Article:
[00:30:41.04] Slide, Business risk.
[00:30:43.48] So, from a business risk standpoint, I mean sadly, in the United States, it seems like the one that seems to push people the hardest is the legal aspect of all of this. And we keep seeing new numbers. This is a new number we just saw on somebody’s research the other day that there were like 20,000 new lawsuits filed in the last year. So it’s a large number.
[00:31:06.36] We’ve been seeing a lot of the states in the US that have been passing accessibility legislation. California was well-known for the AB 434, where they started pushing their agencies to have the CIO of each agency has to publish on their website a letter of conformance saying that their website is accessible, and it’s reviewed every year. And I think this year in July is when it becomes enforceable. So they did it voluntarily for a couple of years, and now there will actually be penalties if your website and your website communications is not accessible in state of California.
[00:31:40.62] We’re seeing similar legislation now in Colorado coming to the surface, in New York, and Florida, and Tennessee, and some other states that are rapidly looking at accessibility, not just on the federal level but on the state level. There’s been a lot of stuff on the federal side, as well, as the agencies, and the government, and Department of Justice is getting more serious around accessibility.
[00:32:02.25] And what’s the impact? The impact is if you are in a lawsuit– and there were some famous ones against Domino’s Pizza and some others. The legal costs for Domino’s Pizza to defend themselves against their inaccessible website, even if the final verdict was not that somebody was awarded millions of dollars, but their legal costs were millions of dollars to defend that case.
[00:32:25.05] And they ultimately lost the case, and they lost their name in the industry from many standpoints who have fought against making their website accessible to their consumers. So it’s just a great thing to do. You want to make your website accessible, and your content accessible, and your communications.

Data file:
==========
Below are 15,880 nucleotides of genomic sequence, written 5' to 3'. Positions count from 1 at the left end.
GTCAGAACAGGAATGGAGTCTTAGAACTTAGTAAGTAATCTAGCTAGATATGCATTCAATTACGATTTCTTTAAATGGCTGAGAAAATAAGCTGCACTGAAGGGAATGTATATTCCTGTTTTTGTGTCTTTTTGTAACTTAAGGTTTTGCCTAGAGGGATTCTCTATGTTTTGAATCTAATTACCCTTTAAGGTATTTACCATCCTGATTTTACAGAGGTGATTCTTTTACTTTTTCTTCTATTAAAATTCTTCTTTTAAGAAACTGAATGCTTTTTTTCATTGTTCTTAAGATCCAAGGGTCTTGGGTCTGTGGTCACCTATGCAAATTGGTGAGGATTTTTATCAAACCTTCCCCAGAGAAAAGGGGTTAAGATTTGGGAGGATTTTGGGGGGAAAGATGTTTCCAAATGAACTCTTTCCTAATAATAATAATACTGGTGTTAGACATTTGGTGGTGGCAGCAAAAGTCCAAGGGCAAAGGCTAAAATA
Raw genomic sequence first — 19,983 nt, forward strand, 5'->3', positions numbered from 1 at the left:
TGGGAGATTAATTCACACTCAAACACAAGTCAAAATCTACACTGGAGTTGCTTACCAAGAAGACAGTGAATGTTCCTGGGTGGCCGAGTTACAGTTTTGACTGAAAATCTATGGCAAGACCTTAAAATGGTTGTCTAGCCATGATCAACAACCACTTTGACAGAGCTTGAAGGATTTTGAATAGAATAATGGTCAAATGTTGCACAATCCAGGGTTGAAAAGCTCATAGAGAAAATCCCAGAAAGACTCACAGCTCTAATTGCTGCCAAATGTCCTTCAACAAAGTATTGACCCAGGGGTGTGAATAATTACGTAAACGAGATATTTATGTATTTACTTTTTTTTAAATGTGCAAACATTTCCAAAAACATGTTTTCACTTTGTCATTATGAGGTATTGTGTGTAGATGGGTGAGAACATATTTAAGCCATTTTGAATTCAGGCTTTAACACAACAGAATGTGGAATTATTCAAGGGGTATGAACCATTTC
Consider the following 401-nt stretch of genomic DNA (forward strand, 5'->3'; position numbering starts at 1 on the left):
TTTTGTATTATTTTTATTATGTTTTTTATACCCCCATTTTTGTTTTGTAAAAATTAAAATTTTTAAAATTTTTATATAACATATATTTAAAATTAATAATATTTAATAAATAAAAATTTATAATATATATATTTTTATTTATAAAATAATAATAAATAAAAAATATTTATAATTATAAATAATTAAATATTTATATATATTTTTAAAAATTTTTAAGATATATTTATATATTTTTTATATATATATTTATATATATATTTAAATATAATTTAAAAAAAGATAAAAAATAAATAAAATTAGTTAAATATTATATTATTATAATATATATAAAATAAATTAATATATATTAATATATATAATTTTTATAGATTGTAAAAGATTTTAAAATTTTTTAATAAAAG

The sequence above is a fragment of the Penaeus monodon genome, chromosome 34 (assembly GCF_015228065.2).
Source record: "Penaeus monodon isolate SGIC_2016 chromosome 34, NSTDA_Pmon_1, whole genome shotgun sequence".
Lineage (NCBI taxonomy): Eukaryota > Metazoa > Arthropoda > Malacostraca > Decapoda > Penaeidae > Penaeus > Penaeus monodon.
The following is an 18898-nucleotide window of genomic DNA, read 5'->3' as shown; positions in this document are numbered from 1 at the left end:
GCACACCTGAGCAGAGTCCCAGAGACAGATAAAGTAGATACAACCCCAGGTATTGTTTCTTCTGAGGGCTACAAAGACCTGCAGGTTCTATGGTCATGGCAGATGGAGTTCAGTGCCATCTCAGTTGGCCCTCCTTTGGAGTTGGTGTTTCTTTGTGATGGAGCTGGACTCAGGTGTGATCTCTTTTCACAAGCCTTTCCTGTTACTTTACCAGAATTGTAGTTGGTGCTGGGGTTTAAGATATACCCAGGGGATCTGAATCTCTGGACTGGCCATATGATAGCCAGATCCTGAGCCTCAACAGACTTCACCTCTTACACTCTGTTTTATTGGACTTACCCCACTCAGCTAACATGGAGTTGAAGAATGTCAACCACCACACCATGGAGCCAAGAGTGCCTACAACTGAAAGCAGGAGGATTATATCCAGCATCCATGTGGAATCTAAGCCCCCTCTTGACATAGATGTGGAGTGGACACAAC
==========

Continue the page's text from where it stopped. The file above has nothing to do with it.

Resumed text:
[00:32:45.52] And one other thing I would add to that is don’t think in terms of just the end consumer. It’s the workers. Are you saying that you can’t have a visually impaired call center operator? So that means that all content that a consumer would see, a worker has to see or access, as well. So all the internal business applications, anything for customer service or customer care centers, all of that information that they see and the applications that they access it via have to be ADA compliant.
[00:33:24.29] Slide, The rubber meets the road, Practical approaches.
[00:33:28.29] So, now we’re going to get to where the rubber meets the road.
[00:33:30.84] Slide, Where to start.
[00:33:33.95] So, where to start? Accessibility is a big topic. We basically said it. It has a part of everything in the world. So where do we start?
[00:33:44.80] We’ve got to create a baseline. So, you’ve got to scan and test your business applications, your web and mobile interfaces. And there’s all kinds of tools out there that can do that and crawl through your apps and let you know whether you’re compliant or not.
[00:34:00.35] And then the next thing is you have to scan and test all your content. So, all of your financial reports, your manuals, your policies, your anything that’s embedded content within the web and mobile apps or your business apps, documents, PDFs, et cetera. And then the archived content, because it’s not just applicable to stuff that’s created from here forward. It’s everything that you’ve ever produced. That’s a big ask.
[00:34:36.03] So, you have to create an inventory, list all the different types of– you don’t have to, but we recommend you creating that inventory. Listing all the different types of content, identify what is compliant and what’s not compliant, and that basically is going to create your to-do list.
[00:34:53.82] Slide, Beyond content.